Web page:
Another character at Scooby wiggled and snorted her way into my heart this trip. Chatta is a very old little beagle/pointer mix. Her great passion in life is blankets. Give her a blanket and she will be happy for hours. Chatta had been living with the aforementioned group of wild ruffians in paddock 8 and they were being too rough with her. After I found her getting picked on for the second day in a row, I brought her to the surgery with me in hopes of talking with Maria Jose about moving her to a more peaceful location. Of course, Chatta was still in the surgery suite days later when I departed Scooby, she had become the "surgery mascot" and official post-op galgo warmer!
As Emma, Jenny and I sat in the caravan on Thursday eating lunch, we saw a horrifying sight. A male galgo who had just been brought to Scooby had somehow managed to jump the tall outer fence and was running loose! We made chase, but there is little hope of catching a scared greyhound or galgo on the run. We followed this poor boy for quite some time, and I was very impressed with Eva who ran like lightening through the fields after the dog. I took Gracie out on a leash (she is one of Fermin's girls and one of the oldest ladies at Scooby), but even that failed. We set a live trap to catch him, he kept returning to the grounds, but the boy was too smart. But this tale has a happy and very surprising ending. After we lost track of him, he managed to find his way home to the galguero who had brought him to Scooby just the day before. The galguero was so touched by the dog's return that he called Scooby to inform us he would be keeping the galgo as a pet!
On a lighter note, comic relief at Scooby was provided by Larry, a young lamb found in the fields near Scooby. Larry and three other younger and smaller lambs (Harry, Carry and Barry) had been left behind while herders had moved their sheep across the fields, and the people of Scooby once again showed their great compassion by bottle feeding and hand-rearing them. I have to confess that I have never thought of sheep as being particularly "smart". Larry proved me wrong. He is a sneaky, mischievous, goofy, rotten little devil, and I absolutely adore him! He believes he is a dog. He is as sure if this as I am that the sun sets in the west. He lives with the "courtyard gang" and wears dog coats, runs down the hall, sneaks into the kitchen to steal food, gets into EVERYTHING, demands constant attention, and the little bugger even growls when he is dissatisfied!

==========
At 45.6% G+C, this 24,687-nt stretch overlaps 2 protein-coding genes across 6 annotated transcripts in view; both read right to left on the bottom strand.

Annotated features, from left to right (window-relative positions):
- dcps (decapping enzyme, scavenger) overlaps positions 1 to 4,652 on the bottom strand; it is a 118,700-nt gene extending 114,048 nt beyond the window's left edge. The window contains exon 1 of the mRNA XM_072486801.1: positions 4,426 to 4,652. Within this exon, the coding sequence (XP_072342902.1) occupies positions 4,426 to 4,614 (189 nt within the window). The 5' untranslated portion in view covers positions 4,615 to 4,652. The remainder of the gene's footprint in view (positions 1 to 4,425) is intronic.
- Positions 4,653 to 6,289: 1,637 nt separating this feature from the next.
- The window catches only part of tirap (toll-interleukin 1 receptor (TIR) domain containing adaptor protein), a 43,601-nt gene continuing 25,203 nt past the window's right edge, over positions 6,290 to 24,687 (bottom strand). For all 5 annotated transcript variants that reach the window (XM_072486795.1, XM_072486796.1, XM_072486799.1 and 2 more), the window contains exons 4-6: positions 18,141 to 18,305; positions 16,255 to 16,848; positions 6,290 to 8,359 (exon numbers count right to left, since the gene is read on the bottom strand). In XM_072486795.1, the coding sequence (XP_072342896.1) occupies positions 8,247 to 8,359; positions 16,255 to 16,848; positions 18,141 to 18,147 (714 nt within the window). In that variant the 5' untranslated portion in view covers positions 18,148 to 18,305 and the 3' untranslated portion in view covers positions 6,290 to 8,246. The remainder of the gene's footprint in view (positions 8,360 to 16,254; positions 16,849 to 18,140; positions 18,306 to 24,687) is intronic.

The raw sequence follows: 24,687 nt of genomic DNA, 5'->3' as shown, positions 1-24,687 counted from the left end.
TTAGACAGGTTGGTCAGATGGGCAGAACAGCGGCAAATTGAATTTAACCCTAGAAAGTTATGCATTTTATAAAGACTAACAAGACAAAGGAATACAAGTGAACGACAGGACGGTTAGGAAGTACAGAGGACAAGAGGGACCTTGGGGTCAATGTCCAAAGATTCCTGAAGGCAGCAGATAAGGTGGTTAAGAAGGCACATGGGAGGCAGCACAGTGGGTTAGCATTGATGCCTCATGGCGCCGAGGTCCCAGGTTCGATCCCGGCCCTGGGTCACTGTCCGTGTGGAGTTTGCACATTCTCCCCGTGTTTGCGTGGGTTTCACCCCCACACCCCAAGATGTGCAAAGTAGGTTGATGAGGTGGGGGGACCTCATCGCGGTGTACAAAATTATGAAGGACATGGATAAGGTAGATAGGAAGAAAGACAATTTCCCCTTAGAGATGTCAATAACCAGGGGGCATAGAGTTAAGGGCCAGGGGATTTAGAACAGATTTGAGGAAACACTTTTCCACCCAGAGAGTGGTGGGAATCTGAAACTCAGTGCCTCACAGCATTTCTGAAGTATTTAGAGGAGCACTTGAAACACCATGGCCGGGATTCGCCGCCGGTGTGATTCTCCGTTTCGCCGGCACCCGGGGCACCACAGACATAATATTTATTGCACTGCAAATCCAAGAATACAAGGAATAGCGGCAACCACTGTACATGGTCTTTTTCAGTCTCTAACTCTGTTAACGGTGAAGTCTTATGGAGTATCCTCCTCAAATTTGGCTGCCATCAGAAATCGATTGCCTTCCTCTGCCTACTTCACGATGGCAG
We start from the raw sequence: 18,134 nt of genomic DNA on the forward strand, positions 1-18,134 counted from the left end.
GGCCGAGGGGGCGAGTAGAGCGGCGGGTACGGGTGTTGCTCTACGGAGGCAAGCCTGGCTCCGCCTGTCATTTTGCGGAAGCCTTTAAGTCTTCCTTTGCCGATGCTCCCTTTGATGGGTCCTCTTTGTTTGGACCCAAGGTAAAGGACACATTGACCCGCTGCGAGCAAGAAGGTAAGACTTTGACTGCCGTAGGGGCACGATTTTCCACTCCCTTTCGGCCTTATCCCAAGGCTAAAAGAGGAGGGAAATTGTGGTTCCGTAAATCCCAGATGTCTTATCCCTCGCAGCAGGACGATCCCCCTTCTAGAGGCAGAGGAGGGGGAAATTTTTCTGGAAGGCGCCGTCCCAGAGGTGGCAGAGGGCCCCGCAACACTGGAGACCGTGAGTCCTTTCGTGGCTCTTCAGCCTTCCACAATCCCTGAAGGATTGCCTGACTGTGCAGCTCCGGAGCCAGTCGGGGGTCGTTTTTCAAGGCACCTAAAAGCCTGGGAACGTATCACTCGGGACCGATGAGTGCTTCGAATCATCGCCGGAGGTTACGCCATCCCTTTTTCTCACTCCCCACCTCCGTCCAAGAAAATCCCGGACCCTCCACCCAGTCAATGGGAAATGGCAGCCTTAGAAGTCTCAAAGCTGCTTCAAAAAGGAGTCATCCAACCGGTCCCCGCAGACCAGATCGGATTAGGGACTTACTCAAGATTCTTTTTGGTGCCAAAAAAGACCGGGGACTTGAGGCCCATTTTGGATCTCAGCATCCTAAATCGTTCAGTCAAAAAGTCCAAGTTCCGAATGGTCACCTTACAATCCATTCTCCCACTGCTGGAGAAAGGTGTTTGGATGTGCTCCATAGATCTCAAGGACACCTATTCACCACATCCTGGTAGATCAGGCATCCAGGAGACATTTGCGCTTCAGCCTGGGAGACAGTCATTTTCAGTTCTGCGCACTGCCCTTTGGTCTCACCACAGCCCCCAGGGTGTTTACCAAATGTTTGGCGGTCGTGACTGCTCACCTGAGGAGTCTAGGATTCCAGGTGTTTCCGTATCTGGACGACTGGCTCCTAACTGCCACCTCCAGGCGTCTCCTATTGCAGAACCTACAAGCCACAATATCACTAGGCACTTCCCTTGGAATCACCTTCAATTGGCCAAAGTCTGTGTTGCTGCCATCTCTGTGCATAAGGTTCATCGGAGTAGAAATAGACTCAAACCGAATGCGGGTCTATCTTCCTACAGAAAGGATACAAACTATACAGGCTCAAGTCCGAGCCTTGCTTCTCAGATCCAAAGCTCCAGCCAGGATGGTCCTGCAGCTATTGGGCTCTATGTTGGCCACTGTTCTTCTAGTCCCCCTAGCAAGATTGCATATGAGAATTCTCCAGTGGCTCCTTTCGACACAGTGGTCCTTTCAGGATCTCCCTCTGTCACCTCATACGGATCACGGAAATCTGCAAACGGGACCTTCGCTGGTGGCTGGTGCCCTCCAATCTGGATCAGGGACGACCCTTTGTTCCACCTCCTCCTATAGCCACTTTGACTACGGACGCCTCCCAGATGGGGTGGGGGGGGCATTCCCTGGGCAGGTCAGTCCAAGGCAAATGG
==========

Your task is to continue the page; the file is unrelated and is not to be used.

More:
I was lucky enough to steal a bit of Fermin's and Maria Jose's time to visit while I was there. We walked out to the far end of Scooby where the farm animals live. Carlotta is a beautiful old lady donkey who was badly treated by a band of gypsies. Fermin, whom I was told had always wanted a donkey, has provided her with a huge pasture to retire in. She is definitely fond of Fermin, and she gave me the opportunity to rub her muzzle for a bit. Also out in the field are Bonnie and Clyde, two adult sheep. I can't remember which one it is, but one of them absolutely hates dogs and relishes every opportunity he/she gets to chase one! There are a number of ducks and geese as well, including Leticia, a goose with only one man on her mind, Fermin. She seems to dislike everyone else. While we were out in the field, Maria Jose brought her crew of little dogs and Gracie out to see us. As I mentioned earlier, Gracie is an old lady, and my heart soared when out of nowhere a fast-flying Gracie bolted towards us, obviously thrilled to be on the run!
On Saturday morning we had a bit of a crisis. A spaniel (whom usually could be heard barking at all hours) had been found injured in his paddock and brought to the courtyard. He had apparently been drug by another dog by his foreleg, causing a great deal of damage, we suspected, to his brachial plexus (nerve damage which caused lameness). But he was even more badly injured than that sounds. He was profoundly shocky when we found him, and had bizarre neurological signs that really didn't fit with the type of injury he had sustained. It was also very hard to hear his lungs, and I became concerned that one of the wounds had entered his chest cavity, causing air to enter his chest around his lungs. I performed chest taps on both sides of his chest and was relieved when they were both negative. But still, pain meds and fluids didn't seem to get us anywhere with him, he co ntinued to worsen throughout the morning while we worked on spays and neuters. Finally, we decided to give him a whopping dose of steroids to combat the inflammation. Within hours, he was up and walking. I received an email from Emma after returning to the US, in which she reported that my spaniel friend had made a full recovery!